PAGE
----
Unless you are living under a rock, by now you know that on May 4, 2017, the U.S. House of Representatives took a tentative first step in repealing President Obama’s signature piece of legislation, the Patient Protection and Affordable Care Act (PPACA), by passing the American Health Care Act (AHCA). Since then, it has been widely reported that the U.S. Senate will review, study and modify the AHCA before taking a vote and may even start from scratch with its own bill. Therefore, it is anyone’s guess as to what any fully enacted legislation to repeal, repair or replace PPACA will look like.
Regardless, I have consulted my Magic 8 Ball and my crystal ball and the following are a few of my thoughts.
Health Savings Accounts (HSAs)
The Republican proposals to repeal, repair and replace PPACA, including the AHCA, all include some expansion of HSAs. The AHCA provides that beginning in 2018:
• The maximum HSA contribution amount (currently $3,400/self or $6,750/family) is increased to equal the maximum out-of-pocket maximum (currently $6,550/self and $13,100/family).
• If both spouses are eligible to make catch-up HSA contributions, both spouses can make catch-up HSA contributions to the same HSA.
• If an HSA is established within 60 days of the date an individual begins high deductible health plan coverage, qualified medical expenses incurred during the period of high deductible health plan coverage are reimbursable tax-free from the HSA – even if the expenses are incurred before the HSA is established.
Additionally, beginning in 2017, the penalty tax for using HSA funds for non-medical purposes decreases from 20 percent to the pre-PPACA level of 10 percent.
Any expansion of HSAs could be a good thing for employers who are looking for stability and predictability in their medical plan spend. Expanded HSAs, coupled with a stable private marketplace for medical insurance AND a loosening of the restrictions on the use of HSA funds to purchase private insurance, could result in a win-win for employees and employers. Employees would have the flexibility to purchase the medical insurance coverage that is most suited to their family needs and, I’ll say it again, employers would have the much needed stability and predictability in their medical plan spend.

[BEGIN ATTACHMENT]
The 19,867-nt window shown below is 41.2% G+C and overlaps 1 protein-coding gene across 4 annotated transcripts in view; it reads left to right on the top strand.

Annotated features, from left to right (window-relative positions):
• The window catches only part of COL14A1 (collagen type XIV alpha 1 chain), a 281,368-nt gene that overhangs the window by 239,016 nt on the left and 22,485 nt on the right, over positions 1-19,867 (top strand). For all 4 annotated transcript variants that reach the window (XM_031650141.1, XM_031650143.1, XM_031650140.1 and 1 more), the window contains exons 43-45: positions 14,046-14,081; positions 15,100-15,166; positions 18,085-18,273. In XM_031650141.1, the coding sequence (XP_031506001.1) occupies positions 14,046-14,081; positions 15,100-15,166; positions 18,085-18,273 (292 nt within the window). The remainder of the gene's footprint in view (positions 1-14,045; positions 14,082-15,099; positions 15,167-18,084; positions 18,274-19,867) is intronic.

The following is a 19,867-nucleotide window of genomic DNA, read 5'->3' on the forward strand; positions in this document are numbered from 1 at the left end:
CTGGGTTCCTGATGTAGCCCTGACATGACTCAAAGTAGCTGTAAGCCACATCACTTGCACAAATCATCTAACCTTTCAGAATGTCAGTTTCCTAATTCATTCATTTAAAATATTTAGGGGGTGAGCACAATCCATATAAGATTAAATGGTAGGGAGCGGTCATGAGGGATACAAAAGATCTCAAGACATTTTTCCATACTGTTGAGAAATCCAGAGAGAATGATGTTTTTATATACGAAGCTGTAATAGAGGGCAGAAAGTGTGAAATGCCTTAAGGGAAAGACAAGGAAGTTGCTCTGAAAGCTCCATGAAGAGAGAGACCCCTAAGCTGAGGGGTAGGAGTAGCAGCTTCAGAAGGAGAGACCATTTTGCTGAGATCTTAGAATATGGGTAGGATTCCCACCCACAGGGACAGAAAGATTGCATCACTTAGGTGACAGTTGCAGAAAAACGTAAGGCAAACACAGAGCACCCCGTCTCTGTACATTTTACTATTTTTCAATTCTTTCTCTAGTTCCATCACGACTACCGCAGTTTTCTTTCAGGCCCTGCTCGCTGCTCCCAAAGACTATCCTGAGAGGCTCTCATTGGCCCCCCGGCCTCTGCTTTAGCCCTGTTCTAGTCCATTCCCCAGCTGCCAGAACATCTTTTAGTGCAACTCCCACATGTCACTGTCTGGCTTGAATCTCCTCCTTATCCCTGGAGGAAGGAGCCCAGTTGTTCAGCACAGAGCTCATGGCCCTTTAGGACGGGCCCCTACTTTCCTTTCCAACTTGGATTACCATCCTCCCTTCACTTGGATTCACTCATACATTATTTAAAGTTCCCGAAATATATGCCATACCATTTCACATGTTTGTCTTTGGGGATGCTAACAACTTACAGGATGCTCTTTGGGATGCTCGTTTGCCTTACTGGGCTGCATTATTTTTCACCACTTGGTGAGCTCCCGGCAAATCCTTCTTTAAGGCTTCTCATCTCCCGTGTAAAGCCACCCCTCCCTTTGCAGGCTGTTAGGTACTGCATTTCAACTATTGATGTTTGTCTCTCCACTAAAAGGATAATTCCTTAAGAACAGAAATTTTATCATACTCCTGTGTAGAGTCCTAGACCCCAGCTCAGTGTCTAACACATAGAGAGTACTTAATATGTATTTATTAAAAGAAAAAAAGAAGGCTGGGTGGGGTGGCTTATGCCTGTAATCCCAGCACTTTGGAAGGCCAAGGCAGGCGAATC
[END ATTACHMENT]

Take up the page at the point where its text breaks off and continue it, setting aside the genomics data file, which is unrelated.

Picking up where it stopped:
Mandatory Employer Reporting
Mandatory employer reporting is here to stay, but it might change. As with the expansion of HSAs, the Republican proposals relating to health care reform all make attempts to eliminate the cumbersome Form 1095-C/1094-C mandatory employer reporting along with the employer and individual coverage mandates. However, in order to determine which individuals are eligible for health care assistance, in whatever final form it takes, one requirement that is consistent among the proposals is determining whether the individual has a qualifying offer of coverage from an employer. The best source for this information is the employer. The AHCA provides that this reporting will be done via the Form W-2.
While many employers will rejoice if Form 1095-C/Form 1094-C reporting is eliminated, the rejoicing may be short lived. As the elimination of the reporting is coupled with the elimination of the employer and individual mandates, the health care reform legislation is left without one of its most significant sources of funding. Therefore, it seems likely that Congress will look for another funding source. While the Trump administration and the Republican congressional leadership have signaled that elimination of the employer deduction for health care is not on the table, one has to wonder whether that is really true. The employer deductions for health care and retirement plans are two of the largest sources of lost revenue for the federal government and the tax proposals floating around Washington seem to suggest that retirement plan deductions are on the table. This leads me to believe that the health care deductions are also on the table.
More State Control
In order to stabilize the current state marketplaces (state exchanges), many believe that any coverage mandates should be made at the state and not the federal level. This is seen in the AHCA which, in certain cases, allows states to (1) determine their own definition of essential health benefits and (2) request waivers of community rating standards. While this may go a long way toward providing individuals choice in the marketplace and reducing the overall cost of health insurance, these changes could be detrimental to employers. Employer plans are not likely to be subject to the same flexibility. Therefore, employers who offer health plan coverage may find high-risk individuals more likely to stay in their employer-provided coverage longer, which of course results in high claims cost and experience.
This brief article only scratches the surface of the AHCA and the future of health care reform legislation. Of course, it remains to be seen what, if anything, is passed by Congress and signed into law by President Trump. Therefore, unless and until anything is passed, signed into law and becomes effective, employers should stay the course and continue to comply with the applicable provisions of PPACA, which remains the law of the land.